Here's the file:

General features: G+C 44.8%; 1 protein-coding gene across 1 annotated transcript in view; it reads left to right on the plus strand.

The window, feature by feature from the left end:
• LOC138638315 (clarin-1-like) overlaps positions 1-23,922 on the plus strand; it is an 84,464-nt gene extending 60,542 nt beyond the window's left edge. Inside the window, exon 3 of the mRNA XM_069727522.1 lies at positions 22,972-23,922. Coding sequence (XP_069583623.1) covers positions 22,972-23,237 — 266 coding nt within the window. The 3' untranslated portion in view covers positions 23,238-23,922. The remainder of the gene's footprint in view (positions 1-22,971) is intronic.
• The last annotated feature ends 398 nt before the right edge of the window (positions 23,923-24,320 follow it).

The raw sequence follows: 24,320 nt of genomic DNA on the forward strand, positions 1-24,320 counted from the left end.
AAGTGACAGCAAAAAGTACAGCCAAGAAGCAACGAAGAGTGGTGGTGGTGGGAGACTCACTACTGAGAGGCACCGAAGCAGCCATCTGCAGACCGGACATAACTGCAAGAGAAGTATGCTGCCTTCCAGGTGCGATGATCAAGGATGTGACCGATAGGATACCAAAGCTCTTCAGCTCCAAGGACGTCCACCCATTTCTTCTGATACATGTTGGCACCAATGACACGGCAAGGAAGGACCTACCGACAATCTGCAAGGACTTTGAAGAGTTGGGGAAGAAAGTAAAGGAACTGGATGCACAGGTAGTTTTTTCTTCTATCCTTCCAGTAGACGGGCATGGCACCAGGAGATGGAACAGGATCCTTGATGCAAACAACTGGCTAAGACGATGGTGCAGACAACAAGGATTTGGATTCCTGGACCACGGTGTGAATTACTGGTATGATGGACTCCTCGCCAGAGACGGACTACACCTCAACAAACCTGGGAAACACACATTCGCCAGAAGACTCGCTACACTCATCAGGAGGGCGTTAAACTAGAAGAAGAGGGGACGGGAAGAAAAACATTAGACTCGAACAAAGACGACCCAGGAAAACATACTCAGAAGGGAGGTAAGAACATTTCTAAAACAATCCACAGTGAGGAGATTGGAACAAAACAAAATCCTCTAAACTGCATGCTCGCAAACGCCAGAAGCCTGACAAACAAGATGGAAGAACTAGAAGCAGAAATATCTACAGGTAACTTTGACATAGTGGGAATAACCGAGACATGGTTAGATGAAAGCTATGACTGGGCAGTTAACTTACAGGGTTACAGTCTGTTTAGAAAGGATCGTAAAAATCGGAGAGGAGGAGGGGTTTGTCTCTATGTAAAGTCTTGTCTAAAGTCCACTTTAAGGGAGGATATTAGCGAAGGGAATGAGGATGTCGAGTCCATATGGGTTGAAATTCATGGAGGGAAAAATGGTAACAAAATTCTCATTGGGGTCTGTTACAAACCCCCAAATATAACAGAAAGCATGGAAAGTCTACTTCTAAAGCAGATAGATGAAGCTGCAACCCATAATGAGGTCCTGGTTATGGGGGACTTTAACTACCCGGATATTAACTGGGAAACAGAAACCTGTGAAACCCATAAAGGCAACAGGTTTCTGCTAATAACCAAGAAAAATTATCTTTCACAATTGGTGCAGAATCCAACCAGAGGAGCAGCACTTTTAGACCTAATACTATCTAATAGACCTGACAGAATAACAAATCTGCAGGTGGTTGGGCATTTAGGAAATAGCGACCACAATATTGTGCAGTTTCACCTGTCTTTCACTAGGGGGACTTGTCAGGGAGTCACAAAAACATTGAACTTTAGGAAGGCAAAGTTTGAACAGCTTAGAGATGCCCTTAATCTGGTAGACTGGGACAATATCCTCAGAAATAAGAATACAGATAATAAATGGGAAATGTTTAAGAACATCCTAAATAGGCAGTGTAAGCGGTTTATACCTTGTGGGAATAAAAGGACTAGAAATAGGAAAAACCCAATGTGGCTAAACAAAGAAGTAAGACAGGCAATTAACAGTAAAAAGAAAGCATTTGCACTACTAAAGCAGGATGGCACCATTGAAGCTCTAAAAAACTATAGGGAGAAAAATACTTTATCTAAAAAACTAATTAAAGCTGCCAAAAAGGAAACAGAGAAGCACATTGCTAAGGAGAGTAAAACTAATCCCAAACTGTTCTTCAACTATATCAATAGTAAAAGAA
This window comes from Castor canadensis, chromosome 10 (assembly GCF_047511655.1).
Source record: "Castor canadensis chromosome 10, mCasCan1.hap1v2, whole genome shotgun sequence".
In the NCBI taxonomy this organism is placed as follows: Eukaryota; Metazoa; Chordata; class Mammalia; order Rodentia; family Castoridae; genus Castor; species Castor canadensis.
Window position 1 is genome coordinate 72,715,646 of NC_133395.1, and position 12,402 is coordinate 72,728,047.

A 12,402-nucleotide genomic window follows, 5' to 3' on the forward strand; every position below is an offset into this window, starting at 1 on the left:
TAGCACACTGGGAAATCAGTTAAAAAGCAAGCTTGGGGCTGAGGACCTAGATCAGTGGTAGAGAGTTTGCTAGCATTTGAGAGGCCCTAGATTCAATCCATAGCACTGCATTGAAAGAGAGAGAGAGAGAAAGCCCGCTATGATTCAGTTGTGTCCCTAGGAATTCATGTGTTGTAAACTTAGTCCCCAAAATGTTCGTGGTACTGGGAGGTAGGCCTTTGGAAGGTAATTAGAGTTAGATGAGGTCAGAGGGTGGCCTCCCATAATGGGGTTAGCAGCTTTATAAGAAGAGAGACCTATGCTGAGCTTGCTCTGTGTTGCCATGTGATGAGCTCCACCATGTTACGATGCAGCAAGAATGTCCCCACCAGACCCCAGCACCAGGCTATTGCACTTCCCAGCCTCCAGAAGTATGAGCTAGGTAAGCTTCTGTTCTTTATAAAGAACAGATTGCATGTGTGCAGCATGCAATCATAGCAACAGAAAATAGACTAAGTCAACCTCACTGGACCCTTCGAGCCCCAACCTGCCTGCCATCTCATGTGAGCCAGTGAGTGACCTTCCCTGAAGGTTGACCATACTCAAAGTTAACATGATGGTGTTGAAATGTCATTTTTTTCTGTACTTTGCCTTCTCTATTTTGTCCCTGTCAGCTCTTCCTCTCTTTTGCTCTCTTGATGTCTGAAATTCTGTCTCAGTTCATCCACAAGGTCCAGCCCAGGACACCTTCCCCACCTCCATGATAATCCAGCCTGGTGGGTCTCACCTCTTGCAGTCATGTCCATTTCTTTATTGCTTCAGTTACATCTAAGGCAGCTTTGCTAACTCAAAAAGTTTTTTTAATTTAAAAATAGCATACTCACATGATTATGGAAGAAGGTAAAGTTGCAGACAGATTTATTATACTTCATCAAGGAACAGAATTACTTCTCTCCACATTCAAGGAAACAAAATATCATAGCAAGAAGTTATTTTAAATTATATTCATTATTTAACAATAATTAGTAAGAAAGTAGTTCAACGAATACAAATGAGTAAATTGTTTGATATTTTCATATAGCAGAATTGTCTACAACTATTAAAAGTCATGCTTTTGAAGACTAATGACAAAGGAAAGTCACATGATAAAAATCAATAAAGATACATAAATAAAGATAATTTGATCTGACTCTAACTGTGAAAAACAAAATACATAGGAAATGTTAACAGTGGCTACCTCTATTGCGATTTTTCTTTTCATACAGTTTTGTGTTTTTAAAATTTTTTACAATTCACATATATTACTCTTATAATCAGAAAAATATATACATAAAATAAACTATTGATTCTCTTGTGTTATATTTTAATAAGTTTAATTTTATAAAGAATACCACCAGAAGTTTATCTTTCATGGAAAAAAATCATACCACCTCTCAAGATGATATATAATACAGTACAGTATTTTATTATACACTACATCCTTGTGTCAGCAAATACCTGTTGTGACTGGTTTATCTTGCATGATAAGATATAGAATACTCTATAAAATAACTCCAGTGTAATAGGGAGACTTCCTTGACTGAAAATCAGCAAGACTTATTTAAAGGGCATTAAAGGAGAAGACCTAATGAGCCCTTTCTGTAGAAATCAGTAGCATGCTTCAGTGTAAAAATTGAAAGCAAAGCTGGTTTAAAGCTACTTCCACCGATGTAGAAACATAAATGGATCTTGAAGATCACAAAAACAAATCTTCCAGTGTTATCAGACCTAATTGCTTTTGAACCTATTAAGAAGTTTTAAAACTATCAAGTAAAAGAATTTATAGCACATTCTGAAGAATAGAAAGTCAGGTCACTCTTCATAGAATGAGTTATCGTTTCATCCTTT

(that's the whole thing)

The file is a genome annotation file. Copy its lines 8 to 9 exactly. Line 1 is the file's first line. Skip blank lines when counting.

Source record: "Castor canadensis chromosome 10, mCasCan1.hap1v2, whole genome shotgun sequence".
In the NCBI taxonomy this organism is placed as follows: Eukaryota; Metazoa; Chordata; class Mammalia; order Rodentia; family Castoridae; genus Castor; species Castor canadensis.